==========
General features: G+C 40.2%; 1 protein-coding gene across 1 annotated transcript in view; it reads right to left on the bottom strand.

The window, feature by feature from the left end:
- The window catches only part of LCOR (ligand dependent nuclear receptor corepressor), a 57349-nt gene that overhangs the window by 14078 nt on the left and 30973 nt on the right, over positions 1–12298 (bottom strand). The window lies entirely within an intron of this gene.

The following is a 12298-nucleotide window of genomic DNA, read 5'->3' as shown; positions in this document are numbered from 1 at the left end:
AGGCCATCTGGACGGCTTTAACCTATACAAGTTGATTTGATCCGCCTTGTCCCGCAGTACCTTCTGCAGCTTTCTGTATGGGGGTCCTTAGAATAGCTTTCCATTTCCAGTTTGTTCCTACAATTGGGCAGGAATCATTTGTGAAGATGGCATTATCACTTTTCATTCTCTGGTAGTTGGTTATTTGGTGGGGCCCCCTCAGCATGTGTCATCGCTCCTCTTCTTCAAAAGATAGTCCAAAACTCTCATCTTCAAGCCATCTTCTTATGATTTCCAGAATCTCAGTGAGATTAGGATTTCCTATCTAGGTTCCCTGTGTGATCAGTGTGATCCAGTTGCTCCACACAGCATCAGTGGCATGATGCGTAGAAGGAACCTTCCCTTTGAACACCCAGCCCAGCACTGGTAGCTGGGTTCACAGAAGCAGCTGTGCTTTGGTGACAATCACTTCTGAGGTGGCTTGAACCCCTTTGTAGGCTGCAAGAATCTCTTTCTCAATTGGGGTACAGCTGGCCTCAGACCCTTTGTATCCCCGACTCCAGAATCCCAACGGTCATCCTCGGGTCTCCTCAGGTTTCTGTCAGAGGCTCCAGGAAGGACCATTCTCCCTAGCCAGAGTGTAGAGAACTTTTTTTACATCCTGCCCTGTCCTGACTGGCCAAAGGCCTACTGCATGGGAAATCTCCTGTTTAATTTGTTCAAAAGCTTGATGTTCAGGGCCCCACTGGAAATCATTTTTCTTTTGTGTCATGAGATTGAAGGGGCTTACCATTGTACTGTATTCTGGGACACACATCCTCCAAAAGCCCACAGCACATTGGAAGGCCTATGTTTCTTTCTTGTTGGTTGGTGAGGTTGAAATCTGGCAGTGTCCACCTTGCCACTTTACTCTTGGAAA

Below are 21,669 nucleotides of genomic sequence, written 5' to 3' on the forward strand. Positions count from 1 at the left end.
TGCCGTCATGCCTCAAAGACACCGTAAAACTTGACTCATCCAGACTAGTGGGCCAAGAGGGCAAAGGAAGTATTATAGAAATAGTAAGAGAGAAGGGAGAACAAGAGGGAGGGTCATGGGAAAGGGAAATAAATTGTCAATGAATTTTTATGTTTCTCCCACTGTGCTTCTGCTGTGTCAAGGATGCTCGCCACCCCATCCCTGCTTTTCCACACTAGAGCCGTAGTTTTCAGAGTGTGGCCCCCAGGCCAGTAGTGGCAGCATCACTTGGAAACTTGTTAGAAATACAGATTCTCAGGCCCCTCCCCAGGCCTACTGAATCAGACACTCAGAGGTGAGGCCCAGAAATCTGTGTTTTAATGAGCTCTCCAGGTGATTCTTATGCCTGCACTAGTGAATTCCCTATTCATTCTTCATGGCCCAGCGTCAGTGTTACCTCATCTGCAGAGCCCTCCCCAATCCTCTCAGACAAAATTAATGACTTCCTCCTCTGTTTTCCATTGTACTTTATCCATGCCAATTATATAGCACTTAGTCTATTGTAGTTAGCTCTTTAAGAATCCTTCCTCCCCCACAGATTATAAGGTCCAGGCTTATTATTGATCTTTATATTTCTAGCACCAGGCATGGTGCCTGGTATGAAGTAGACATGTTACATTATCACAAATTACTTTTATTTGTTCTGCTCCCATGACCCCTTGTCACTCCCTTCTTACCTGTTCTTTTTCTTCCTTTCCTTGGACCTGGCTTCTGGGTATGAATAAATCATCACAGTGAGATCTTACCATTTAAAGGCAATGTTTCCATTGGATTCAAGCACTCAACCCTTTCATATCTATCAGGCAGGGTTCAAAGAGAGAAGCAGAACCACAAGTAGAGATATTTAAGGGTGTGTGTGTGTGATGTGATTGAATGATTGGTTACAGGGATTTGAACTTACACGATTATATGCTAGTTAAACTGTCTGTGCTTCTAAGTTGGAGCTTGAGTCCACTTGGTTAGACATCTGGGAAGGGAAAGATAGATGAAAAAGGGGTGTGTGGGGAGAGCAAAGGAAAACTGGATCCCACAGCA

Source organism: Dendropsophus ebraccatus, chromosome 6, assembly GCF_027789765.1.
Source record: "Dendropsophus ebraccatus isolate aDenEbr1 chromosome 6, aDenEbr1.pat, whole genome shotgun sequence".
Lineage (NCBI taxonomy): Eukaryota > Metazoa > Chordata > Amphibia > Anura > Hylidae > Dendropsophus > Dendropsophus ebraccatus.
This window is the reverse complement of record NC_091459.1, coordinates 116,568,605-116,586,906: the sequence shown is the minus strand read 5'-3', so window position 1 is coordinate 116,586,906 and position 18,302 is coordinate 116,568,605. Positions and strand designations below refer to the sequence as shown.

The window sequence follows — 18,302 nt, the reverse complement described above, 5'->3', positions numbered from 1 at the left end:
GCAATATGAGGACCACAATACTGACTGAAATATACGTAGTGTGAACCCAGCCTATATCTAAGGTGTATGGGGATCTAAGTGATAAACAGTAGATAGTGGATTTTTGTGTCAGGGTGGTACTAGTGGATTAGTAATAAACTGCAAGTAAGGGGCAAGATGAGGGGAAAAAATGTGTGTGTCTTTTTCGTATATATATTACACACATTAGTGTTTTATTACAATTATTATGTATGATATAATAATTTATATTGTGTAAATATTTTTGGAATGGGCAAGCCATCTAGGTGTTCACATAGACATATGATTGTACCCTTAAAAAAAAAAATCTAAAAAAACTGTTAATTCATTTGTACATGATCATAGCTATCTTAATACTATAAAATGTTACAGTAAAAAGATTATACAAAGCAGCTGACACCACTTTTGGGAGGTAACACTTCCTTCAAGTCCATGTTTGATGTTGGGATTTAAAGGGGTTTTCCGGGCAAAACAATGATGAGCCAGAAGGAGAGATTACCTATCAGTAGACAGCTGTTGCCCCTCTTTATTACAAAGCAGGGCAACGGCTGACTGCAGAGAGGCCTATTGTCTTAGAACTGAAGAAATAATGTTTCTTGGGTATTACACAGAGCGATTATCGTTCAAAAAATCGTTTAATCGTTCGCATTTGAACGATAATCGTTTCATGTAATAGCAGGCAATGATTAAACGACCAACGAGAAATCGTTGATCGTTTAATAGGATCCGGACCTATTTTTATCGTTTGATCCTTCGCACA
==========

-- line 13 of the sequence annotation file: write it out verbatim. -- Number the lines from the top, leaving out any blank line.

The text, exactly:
GCAATATGAGGACCACAATACTGACTGAAATATACGTAGTGTGAACCCAGCCTATATCTAAGGTGTATGGGGATCTAAGTGATAAACAGTAGATAGTGGATTTTTGTGTCAGGGTGGTACTAGTGGATTAGTAATAAACTGCAAGTAAGGGGCAAGATGAGGGGAAAAAATGTGTGTGTCTTTTTCGTATATATATTACACACATTAGTGTTTTATTACAATTATTATGTATGATATAATAATTTATATTGTGTAAATATTTTTGGAATGGGCAAGCCATCTAGGTGTTCACATAGACATATGATTGTACCCTTAAAAAAAAAAATCTAAAAAAACTGTTAATTCATTTGTACATGATCATAGCTATCTTAATACTATAAAATGTTACAGTAAAAAGATTATACAAAGCAGCTGACACCACTTTTGGGAGGTAACACTTCCTTCAAGTCCATGTTTGATGTTGGGATTTAAAGGGGTTTTCCGGGCAAAACAATGATGAGCCAGAAGGAGAGATTACCTATCAGTAGACAGCTGTTGCCCCTCTTTATTACAAAGCAGGGCAACGGCTGACTGCAGAGAGGCCTATTGTCTTAGAACTGAAGAAATAATGTTTCTTGGGTATTACACAGAGCGATTATCGTTCAAAAAATCGTTTAATCGTTCGCATTTGAACGATAATCGTTTCATGTAATAGCAGGCAATGATTAAACGACCAACGAGAAATCGTTGATCGTTTAATAGGATCCGGACCTATTTTTATCGTTTGATCCTTCGCACA